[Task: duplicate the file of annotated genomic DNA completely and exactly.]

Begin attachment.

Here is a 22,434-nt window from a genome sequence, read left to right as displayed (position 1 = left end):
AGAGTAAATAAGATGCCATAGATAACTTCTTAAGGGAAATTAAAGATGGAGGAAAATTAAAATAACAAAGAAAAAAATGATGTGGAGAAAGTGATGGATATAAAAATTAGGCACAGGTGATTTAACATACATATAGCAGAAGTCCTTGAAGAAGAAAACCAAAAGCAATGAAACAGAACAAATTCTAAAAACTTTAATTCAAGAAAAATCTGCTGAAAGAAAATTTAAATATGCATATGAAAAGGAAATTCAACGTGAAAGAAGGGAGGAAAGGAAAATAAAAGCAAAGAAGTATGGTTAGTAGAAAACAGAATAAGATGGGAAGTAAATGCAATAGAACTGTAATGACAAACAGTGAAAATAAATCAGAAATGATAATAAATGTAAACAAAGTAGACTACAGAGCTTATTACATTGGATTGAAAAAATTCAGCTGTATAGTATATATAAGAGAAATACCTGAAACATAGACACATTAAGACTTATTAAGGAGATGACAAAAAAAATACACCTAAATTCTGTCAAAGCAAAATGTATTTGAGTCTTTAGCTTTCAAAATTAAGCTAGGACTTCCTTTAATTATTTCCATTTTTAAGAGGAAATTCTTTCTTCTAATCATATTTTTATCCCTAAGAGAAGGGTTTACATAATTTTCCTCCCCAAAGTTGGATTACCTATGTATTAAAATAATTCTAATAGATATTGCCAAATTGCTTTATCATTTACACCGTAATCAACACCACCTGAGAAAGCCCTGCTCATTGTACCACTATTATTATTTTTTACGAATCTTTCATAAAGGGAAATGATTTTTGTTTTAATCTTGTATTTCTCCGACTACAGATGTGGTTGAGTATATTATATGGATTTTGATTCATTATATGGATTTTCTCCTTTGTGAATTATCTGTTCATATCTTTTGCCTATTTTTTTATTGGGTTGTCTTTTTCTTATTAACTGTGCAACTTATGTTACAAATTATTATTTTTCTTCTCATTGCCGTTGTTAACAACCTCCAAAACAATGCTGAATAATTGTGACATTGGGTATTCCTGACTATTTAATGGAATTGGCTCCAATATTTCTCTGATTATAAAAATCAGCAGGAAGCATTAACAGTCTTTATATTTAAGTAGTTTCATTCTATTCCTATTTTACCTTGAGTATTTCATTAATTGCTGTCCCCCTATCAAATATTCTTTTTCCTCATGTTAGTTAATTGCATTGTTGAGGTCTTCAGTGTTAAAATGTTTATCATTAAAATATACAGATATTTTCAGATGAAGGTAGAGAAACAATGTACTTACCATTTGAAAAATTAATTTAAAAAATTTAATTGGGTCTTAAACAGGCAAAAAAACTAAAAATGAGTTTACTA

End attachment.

Here is a 22,434-nt window from a genome sequence, read left to right as displayed (position 1 = left end):
AGAGTAAATAAGATGCCATAGATAACTTCTTAAGGGAAATTAAAGATGGAGGAAAATTAAAATAACAAAGAAAAAAATGATGTGGAGAAAGTGATGGATATAAAAATTAGGCACAGGTGATTTAACATACATATAGCAGAAGTCCTTGAAGAAGAAAACCAAAAGCAATGAAACAGAACAAATTCTAAAAACTTTAATTCAAGAAAAATCTGCTGAAAGAAAATTTAAATATGCATATGAAAAGGAAATTCAACGTGAAAGAAGGGAGGAAAGGAAAATAAAAGCAAAGAAGTATGGTTAGTAGAAAACAGAATAAGATGGGAAGTAAATGCAATAGAACTGTAATGACAAACAGTGAAAATAAATCAGAAATGATAATAAATGTAAACAAAGTAGACTACAGAGCTTATTACATTGGATTGAAAAAATTCAGCTGTATAGTATATATAAGAGAAATACCTGAAACATAGACACATTAAGACTTATTAAGGAGATGACAAAAAAAATACACCTAAATTCTGTCAAAGCAAAATGTATTTGAGTCTTTAGCTTTCAAAATTAAGCTAGGACTTCCTTTAATTATTTCCATTTTTAAGAGGAAATTCTTTCTTCTAATCATATTTTTATCCCTAAGAGAAGGGTTTACATAATTTTCCTCCCCAAAGTTGGATTACCTATGTATTAAAATAATTCTAATAGATATTGCCAAATTGCTTTATCATTTACACCGTAATCAACACCACCTGAGAAAGCCCTGCTCATTGTACCACTATTATTATTTTTTACGAATCTTTCATAAAGGGAAATGATTTTTGTTTTAATCTTGTATTTCTCCGACTACAGATGTGGTTGAGTATATTATATGGATTTTGATTCATTATATGGATTTTCTCCTTTGTGAATTATCTGTTCATATCTTTTGCCTATTTTTTTATTGGGTTGTCTTTTTCTTATTAACTGTGCAACTTATGTTACAAATTATTATTTTTCTTCTCATTGCCGTTGTTAACAACCTCCAAAACAATGCTGAATAATTGTGACATTGGGTATTCCTGACTATTTAATGGAATTGGCTCCAATATTTCTCTGATTATAAAAATCAGCAGGAAGCATTAACAGTCTTTATATTTAAGTAGTTTCATTCTATTCCTATTTTACCTTGAGTATTTCATTAATTGCTGTCCCCCTATCAAATATTCTTTTTCCTCATGTTAGTTAATTGCATTGTTGAGGTCTTCAGTGTTAAAATGTTTATCATTAAAATATACAGATATTTTCAGATGAAGGTAGAGAAACAATGTACTTACCATTTGAAAAATTAATTTAAAAAATTTAATTGGGTCTTAAACAGGCAAAAAAACTAAAAATGAGTTTACTA